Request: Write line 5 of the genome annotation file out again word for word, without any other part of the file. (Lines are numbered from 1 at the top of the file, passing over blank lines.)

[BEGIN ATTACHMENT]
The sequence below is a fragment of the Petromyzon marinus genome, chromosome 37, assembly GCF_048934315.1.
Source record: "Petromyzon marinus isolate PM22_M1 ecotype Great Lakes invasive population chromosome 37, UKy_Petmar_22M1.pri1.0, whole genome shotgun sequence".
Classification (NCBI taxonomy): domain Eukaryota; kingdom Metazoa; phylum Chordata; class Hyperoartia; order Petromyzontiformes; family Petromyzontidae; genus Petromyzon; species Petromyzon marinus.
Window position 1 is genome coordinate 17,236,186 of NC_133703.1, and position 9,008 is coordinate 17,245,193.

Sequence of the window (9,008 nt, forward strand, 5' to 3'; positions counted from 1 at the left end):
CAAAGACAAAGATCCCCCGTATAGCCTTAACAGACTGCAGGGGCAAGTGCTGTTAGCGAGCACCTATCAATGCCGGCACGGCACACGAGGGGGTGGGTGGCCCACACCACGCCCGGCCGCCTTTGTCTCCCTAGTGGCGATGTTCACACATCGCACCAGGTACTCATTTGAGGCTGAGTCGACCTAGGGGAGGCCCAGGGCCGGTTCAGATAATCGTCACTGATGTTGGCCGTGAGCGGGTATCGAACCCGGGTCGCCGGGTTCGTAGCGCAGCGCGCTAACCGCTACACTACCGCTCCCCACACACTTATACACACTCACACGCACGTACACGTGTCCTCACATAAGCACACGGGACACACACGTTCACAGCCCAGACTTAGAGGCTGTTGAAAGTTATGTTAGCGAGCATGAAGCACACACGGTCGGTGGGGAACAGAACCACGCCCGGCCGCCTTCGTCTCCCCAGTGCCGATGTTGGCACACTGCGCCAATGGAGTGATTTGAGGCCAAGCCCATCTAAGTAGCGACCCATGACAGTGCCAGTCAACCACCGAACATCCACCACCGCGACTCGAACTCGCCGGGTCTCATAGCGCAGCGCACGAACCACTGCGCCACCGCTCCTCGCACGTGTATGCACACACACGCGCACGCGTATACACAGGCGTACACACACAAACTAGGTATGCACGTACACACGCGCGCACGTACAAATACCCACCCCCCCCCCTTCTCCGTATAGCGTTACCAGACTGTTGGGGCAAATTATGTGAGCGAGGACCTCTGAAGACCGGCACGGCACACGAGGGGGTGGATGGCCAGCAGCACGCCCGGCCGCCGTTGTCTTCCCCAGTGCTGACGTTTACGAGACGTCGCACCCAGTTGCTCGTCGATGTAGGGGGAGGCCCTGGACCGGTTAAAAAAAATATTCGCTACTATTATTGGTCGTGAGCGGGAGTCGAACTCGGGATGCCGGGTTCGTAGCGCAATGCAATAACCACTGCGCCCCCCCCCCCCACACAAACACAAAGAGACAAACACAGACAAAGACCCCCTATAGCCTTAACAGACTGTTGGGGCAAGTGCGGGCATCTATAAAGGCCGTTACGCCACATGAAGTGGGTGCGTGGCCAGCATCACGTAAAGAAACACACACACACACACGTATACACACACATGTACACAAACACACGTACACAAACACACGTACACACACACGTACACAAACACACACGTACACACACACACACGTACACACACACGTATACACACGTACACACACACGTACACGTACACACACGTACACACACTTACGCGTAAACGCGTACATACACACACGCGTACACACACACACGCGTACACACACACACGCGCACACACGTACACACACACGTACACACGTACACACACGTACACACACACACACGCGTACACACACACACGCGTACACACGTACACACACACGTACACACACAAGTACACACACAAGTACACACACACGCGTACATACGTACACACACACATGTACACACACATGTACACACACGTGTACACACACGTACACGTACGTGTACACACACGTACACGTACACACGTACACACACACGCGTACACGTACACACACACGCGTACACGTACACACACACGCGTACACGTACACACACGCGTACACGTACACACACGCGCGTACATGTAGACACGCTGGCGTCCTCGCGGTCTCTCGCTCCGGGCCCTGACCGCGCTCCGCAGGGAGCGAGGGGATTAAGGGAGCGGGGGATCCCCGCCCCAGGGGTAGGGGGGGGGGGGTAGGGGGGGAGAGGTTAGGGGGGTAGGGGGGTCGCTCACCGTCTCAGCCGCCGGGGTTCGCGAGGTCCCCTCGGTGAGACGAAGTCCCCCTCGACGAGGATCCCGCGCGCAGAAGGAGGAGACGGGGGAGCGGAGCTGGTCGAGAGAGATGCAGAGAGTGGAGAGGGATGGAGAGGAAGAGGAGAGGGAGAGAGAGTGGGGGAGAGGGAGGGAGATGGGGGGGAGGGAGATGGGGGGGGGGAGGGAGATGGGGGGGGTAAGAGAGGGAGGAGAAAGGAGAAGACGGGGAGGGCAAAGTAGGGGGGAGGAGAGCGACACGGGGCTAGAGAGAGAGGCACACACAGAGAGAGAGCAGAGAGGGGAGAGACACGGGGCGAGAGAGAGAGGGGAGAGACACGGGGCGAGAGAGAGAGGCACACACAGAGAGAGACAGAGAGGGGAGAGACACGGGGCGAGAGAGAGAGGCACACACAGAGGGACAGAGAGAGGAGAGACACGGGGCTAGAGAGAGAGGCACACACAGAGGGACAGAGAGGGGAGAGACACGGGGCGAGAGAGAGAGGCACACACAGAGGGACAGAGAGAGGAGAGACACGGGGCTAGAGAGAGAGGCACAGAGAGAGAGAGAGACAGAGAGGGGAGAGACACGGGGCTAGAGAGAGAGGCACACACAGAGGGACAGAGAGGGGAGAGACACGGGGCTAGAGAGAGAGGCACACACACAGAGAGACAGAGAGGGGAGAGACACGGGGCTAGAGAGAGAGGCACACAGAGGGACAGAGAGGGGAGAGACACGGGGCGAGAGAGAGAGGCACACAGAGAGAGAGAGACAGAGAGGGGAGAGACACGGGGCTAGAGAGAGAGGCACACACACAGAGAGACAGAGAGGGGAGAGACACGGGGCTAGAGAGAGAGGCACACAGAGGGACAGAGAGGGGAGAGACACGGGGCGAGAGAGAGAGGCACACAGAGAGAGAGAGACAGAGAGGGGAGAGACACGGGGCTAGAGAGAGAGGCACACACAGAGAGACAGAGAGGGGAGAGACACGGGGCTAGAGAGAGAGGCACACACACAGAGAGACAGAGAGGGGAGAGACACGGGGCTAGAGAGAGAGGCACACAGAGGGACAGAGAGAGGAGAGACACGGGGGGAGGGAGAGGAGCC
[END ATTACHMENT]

Sequence of the window (9,008 nt, forward strand, 5' to 3'; positions counted from 1 at the left end):